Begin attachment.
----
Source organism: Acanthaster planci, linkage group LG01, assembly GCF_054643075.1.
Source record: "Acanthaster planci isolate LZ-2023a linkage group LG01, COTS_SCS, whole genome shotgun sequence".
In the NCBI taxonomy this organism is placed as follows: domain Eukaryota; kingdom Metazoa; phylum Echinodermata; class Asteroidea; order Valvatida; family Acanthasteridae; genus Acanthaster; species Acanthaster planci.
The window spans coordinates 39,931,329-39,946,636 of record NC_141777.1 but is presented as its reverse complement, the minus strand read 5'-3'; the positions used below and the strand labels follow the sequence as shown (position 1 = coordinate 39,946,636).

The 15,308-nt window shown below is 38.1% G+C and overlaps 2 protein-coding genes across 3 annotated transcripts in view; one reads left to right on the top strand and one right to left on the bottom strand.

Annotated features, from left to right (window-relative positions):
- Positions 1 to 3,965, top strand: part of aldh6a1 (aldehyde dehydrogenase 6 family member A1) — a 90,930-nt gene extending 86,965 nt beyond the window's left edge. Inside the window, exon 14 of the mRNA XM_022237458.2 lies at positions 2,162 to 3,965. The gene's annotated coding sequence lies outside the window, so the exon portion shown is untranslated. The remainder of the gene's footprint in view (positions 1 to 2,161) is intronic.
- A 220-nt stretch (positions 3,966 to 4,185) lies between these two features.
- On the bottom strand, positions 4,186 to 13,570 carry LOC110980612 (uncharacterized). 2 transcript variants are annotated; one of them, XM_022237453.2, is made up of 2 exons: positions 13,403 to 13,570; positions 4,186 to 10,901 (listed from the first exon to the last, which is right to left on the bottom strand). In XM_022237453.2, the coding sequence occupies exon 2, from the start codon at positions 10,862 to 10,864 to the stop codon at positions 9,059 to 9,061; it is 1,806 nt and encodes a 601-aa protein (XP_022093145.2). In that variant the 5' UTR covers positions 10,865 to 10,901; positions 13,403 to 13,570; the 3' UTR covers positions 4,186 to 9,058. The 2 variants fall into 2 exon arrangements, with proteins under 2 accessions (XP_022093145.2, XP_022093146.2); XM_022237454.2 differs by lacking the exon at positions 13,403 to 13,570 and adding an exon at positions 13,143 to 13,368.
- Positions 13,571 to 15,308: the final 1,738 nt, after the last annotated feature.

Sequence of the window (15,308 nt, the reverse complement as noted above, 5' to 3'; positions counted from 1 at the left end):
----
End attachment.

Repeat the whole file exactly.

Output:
Source organism: Acanthaster planci, linkage group LG01, assembly GCF_054643075.1.
Source record: "Acanthaster planci isolate LZ-2023a linkage group LG01, COTS_SCS, whole genome shotgun sequence".
In the NCBI taxonomy this organism is placed as follows: domain Eukaryota; kingdom Metazoa; phylum Echinodermata; class Asteroidea; order Valvatida; family Acanthasteridae; genus Acanthaster; species Acanthaster planci.
The window spans coordinates 39,931,329-39,946,636 of record NC_141777.1 but is presented as its reverse complement, the minus strand read 5'-3'; the positions used below and the strand labels follow the sequence as shown (position 1 = coordinate 39,946,636).

The 15,308-nt window shown below is 38.1% G+C and overlaps 2 protein-coding genes across 3 annotated transcripts in view; one reads left to right on the top strand and one right to left on the bottom strand.

Annotated features, from left to right (window-relative positions):
- Positions 1 to 3,965, top strand: part of aldh6a1 (aldehyde dehydrogenase 6 family member A1) — a 90,930-nt gene extending 86,965 nt beyond the window's left edge. Inside the window, exon 14 of the mRNA XM_022237458.2 lies at positions 2,162 to 3,965. The gene's annotated coding sequence lies outside the window, so the exon portion shown is untranslated. The remainder of the gene's footprint in view (positions 1 to 2,161) is intronic.
- A 220-nt stretch (positions 3,966 to 4,185) lies between these two features.
- On the bottom strand, positions 4,186 to 13,570 carry LOC110980612 (uncharacterized). 2 transcript variants are annotated; one of them, XM_022237453.2, is made up of 2 exons: positions 13,403 to 13,570; positions 4,186 to 10,901 (listed from the first exon to the last, which is right to left on the bottom strand). In XM_022237453.2, the coding sequence occupies exon 2, from the start codon at positions 10,862 to 10,864 to the stop codon at positions 9,059 to 9,061; it is 1,806 nt and encodes a 601-aa protein (XP_022093145.2). In that variant the 5' UTR covers positions 10,865 to 10,901; positions 13,403 to 13,570; the 3' UTR covers positions 4,186 to 9,058. The 2 variants fall into 2 exon arrangements, with proteins under 2 accessions (XP_022093145.2, XP_022093146.2); XM_022237454.2 differs by lacking the exon at positions 13,403 to 13,570 and adding an exon at positions 13,143 to 13,368.
- Positions 13,571 to 15,308: the final 1,738 nt, after the last annotated feature.

Sequence of the window (15,308 nt, the reverse complement as noted above, 5' to 3'; positions counted from 1 at the left end):